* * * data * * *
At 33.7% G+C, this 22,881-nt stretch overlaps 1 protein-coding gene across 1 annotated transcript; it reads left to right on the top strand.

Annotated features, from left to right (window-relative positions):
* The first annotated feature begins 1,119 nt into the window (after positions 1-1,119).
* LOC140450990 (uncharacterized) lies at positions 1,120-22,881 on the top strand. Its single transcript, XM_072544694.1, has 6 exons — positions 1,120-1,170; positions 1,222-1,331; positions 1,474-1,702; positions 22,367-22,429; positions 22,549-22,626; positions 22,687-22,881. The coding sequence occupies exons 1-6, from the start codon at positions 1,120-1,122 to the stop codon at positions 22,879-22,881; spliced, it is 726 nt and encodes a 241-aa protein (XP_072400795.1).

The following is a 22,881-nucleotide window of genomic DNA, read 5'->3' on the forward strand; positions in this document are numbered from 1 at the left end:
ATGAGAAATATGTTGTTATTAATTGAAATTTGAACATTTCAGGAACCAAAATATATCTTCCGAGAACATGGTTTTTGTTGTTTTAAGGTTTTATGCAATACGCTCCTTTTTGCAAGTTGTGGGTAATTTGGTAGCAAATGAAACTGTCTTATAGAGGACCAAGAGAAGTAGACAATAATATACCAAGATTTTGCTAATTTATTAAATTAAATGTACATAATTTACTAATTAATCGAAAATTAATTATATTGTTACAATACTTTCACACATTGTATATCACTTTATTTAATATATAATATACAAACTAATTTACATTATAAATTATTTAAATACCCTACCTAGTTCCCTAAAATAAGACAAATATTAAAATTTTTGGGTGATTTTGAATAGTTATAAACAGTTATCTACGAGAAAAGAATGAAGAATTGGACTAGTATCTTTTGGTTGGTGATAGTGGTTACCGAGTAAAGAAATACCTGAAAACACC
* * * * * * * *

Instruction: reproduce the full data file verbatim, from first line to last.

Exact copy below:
At 33.7% G+C, this 22,881-nt stretch overlaps 1 protein-coding gene across 1 annotated transcript; it reads left to right on the top strand.

Annotated features, from left to right (window-relative positions):
* The first annotated feature begins 1,119 nt into the window (after positions 1-1,119).
* LOC140450990 (uncharacterized) lies at positions 1,120-22,881 on the top strand. Its single transcript, XM_072544694.1, has 6 exons — positions 1,120-1,170; positions 1,222-1,331; positions 1,474-1,702; positions 22,367-22,429; positions 22,549-22,626; positions 22,687-22,881. The coding sequence occupies exons 1-6, from the start codon at positions 1,120-1,122 to the stop codon at positions 22,879-22,881; spliced, it is 726 nt and encodes a 241-aa protein (XP_072400795.1).

The following is a 22,881-nucleotide window of genomic DNA, read 5'->3' on the forward strand; positions in this document are numbered from 1 at the left end:
ATGAGAAATATGTTGTTATTAATTGAAATTTGAACATTTCAGGAACCAAAATATATCTTCCGAGAACATGGTTTTTGTTGTTTTAAGGTTTTATGCAATACGCTCCTTTTTGCAAGTTGTGGGTAATTTGGTAGCAAATGAAACTGTCTTATAGAGGACCAAGAGAAGTAGACAATAATATACCAAGATTTTGCTAATTTATTAAATTAAATGTACATAATTTACTAATTAATCGAAAATTAATTATATTGTTACAATACTTTCACACATTGTATATCACTTTATTTAATATATAATATACAAACTAATTTACATTATAAATTATTTAAATACCCTACCTAGTTCCCTAAAATAAGACAAATATTAAAATTTTTGGGTGATTTTGAATAGTTATAAACAGTTATCTACGAGAAAAGAATGAAGAATTGGACTAGTATCTTTTGGTTGGTGATAGTGGTTACCGAGTAAAGAAATACCTGAAAACACC